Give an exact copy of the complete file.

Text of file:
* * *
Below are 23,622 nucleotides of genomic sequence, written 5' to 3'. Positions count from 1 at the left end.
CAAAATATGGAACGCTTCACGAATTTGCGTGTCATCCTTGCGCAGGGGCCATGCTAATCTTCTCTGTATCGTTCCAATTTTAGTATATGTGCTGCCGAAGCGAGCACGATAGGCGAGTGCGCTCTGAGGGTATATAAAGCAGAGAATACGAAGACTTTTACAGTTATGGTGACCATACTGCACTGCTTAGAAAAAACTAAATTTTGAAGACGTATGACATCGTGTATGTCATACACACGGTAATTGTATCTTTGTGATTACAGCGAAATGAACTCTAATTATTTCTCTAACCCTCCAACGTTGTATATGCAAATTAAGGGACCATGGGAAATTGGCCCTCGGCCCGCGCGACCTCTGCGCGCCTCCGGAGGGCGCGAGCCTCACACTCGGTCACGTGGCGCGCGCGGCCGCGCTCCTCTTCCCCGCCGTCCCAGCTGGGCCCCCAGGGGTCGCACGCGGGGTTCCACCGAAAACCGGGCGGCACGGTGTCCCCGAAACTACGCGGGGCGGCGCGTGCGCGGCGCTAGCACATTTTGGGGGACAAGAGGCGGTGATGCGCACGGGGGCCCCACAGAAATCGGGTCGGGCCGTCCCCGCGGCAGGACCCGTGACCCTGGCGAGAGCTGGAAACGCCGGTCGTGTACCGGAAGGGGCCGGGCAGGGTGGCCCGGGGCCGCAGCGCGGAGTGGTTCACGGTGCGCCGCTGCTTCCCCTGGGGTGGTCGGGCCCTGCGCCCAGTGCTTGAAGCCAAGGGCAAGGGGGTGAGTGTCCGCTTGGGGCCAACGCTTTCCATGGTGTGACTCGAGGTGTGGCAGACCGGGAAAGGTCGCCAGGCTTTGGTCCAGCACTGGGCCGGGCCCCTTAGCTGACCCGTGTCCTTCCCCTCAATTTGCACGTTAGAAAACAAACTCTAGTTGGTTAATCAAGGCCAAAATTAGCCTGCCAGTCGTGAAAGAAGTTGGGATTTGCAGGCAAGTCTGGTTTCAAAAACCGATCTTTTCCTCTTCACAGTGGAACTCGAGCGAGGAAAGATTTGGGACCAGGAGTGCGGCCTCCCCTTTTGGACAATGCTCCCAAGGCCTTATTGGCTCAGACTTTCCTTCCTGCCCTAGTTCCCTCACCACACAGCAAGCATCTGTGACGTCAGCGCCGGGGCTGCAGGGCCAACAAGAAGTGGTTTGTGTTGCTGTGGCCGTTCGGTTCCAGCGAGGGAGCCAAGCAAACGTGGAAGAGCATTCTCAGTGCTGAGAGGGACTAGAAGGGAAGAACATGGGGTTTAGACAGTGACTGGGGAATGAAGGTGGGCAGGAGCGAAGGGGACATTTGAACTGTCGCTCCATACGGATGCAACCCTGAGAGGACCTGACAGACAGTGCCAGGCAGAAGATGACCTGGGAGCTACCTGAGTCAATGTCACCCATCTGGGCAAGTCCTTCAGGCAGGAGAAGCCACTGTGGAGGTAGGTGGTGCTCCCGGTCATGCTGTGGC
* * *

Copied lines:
Below are 23,622 nucleotides of genomic sequence, written 5' to 3'. Positions count from 1 at the left end.
CAAAATATGGAACGCTTCACGAATTTGCGTGTCATCCTTGCGCAGGGGCCATGCTAATCTTCTCTGTATCGTTCCAATTTTAGTATATGTGCTGCCGAAGCGAGCACGATAGGCGAGTGCGCTCTGAGGGTATATAAAGCAGAGAATACGAAGACTTTTACAGTTATGGTGACCATACTGCACTGCTTAGAAAAAACTAAATTTTGAAGACGTATGACATCGTGTATGTCATACACACGGTAATTGTATCTTTGTGATTACAGCGAAATGAACTCTAATTATTTCTCTAACCCTCCAACGTTGTATATGCAAATTAAGGGACCATGGGAAATTGGCCCTCGGCCCGCGCGACCTCTGCGCGCCTCCGGAGGGCGCGAGCCTCACACTCGGTCACGTGGCGCGCGCGGCCGCGCTCCTCTTCCCCGCCGTCCCAGCTGGGCCCCCAGGGGTCGCACGCGGGGTTCCACCGAAAACCGGGCGGCACGGTGTCCCCGAAACTACGCGGGGCGGCGCGTGCGCGGCGCTAGCACATTTTGGGGGACAAGAGGCGGTGATGCGCACGGGGGCCCCACAGAAATCGGGTCGGGCCGTCCCCGCGGCAGGACCCGTGACCCTGGCGAGAGCTGGAAACGCCGGTCGTGTACCGGAAGGGGCCGGGCAGGGTGGCCCGGGGCCGCAGCGCGGAGTGGTTCACGGTGCGCCGCTGCTTCCCCTGGGGTGGTCGGGCCCTGCGCCCAGTGCTTGAAGCCAAGGGCAAGGGGGTGAGTGTCCGCTTGGGGCCAACGCTTTCCATGGTGTGACTCGAGGTGTGGCAGACCGGGAAAGGTCGCCAGGCTTTGGTCCAGCACTGGGCCGGGCCCCTTAGCTGACCCGTGTCCTTCCCCTCAATTTGCACGTTAGAAAACAAACTCTAGTTGGTTAATCAAGGCCAAAATTAGCCTGCCAGTCGTGAAAGAAGTTGGGATTTGCAGGCAAGTCTGGTTTCAAAAACCGATCTTTTCCTCTTCACAGTGGAACTCGAGCGAGGAAAGATTTGGGACCAGGAGTGCGGCCTCCCCTTTTGGACAATGCTCCCAAGGCCTTATTGGCTCAGACTTTCCTTCCTGCCCTAGTTCCCTCACCACACAGCAAGCATCTGTGACGTCAGCGCCGGGGCTGCAGGGCCAACAAGAAGTGGTTTGTGTTGCTGTGGCCGTTCGGTTCCAGCGAGGGAGCCAAGCAAACGTGGAAGAGCATTCTCAGTGCTGAGAGGGACTAGAAGGGAAGAACATGGGGTTTAGACAGTGACTGGGGAATGAAGGTGGGCAGGAGCGAAGGGGACATTTGAACTGTCGCTCCATACGGATGCAACCCTGAGAGGACCTGACAGACAGTGCCAGGCAGAAGATGACCTGGGAGCTACCTGAGTCAATGTCACCCATCTGGGCAAGTCCTTCAGGCAGGAGAAGCCACTGTGGAGGTAGGTGGTGCTCCCGGTCATGCTGTGGC